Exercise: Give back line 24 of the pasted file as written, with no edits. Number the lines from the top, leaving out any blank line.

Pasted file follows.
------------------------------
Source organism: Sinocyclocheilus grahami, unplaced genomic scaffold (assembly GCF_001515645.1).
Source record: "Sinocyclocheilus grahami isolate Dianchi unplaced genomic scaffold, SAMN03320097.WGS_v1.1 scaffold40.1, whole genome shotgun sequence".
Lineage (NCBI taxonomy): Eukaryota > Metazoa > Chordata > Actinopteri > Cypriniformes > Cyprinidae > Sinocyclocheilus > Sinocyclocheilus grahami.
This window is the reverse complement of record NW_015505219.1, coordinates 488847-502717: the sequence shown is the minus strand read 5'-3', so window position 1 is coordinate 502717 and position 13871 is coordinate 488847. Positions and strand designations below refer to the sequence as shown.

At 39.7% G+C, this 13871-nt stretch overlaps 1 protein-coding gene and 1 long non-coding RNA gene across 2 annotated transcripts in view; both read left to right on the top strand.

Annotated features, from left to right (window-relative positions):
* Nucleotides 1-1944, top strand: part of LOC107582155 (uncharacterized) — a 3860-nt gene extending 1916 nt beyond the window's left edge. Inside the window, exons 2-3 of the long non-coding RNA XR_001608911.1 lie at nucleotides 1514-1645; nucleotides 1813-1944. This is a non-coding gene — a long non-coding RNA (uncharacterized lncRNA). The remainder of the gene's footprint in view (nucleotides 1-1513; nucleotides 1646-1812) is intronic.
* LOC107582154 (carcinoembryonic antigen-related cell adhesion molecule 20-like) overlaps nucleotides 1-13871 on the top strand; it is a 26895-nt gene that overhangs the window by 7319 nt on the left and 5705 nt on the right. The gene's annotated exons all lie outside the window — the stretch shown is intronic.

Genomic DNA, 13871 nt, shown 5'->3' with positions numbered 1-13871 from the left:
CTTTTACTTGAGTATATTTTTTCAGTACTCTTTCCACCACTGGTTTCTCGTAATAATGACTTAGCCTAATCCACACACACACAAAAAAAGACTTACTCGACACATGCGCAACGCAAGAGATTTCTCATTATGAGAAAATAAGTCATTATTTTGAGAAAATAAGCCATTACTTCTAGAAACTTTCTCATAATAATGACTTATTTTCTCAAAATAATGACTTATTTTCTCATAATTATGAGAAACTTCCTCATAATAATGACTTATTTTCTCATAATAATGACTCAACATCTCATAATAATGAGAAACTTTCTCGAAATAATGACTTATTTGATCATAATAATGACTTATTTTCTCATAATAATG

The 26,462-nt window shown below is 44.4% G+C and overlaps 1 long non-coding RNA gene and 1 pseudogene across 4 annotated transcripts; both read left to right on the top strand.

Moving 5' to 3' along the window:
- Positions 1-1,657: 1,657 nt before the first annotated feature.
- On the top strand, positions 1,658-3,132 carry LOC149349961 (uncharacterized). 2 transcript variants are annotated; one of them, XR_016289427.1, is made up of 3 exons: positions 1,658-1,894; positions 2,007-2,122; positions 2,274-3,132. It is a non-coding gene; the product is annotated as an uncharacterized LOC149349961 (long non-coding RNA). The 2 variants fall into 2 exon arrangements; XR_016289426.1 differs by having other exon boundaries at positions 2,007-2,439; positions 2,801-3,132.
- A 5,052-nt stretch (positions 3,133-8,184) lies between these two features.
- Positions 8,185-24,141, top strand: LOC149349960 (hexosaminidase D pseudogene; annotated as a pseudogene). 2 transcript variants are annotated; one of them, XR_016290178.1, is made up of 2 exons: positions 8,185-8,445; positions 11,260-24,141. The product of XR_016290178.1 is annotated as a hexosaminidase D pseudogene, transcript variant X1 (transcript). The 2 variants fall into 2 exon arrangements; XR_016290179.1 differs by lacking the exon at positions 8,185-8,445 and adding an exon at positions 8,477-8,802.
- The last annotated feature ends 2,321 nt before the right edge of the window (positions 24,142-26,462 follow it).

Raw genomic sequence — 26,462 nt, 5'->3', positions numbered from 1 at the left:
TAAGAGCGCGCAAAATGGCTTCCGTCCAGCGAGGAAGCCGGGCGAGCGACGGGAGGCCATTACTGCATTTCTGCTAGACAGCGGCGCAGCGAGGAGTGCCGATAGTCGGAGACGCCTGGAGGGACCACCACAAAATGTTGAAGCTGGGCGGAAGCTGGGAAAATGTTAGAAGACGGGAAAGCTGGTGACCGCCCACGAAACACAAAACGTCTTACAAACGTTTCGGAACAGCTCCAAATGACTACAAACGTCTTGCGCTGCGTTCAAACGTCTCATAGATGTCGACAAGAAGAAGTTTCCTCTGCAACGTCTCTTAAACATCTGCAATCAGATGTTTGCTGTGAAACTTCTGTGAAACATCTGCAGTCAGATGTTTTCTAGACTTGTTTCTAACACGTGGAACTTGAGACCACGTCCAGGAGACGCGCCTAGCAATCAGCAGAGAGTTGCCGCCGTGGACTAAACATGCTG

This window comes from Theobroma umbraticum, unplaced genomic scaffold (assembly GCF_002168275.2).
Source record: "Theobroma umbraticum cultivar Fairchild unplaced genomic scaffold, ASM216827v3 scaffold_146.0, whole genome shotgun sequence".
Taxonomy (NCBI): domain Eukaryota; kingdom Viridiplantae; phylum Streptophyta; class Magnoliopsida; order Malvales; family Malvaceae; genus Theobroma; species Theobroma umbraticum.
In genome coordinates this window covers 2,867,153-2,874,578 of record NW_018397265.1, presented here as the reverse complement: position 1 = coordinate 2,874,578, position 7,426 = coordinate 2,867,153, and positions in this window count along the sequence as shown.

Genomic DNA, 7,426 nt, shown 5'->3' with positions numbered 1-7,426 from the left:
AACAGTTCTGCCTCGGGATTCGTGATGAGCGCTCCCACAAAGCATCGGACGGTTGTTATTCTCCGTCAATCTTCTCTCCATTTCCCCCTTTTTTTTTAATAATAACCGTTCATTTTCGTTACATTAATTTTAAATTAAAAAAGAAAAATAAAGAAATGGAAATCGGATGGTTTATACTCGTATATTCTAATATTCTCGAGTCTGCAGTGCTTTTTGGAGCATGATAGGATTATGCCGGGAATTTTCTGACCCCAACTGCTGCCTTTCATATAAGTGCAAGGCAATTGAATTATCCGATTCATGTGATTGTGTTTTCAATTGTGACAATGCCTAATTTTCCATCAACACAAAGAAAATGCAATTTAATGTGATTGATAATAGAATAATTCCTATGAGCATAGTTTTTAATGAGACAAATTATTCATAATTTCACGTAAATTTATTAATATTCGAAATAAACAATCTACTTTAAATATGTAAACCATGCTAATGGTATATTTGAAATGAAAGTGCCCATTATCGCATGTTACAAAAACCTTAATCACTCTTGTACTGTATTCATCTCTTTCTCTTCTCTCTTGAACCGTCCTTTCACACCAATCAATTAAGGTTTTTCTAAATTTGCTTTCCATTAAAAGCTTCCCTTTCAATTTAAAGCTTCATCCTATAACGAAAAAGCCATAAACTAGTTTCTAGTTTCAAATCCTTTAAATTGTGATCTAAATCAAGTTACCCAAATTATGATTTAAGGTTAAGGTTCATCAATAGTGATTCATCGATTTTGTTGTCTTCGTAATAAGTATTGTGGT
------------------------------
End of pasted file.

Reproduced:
Genomic DNA, 7,426 nt, shown 5'->3' with positions numbered 1-7,426 from the left: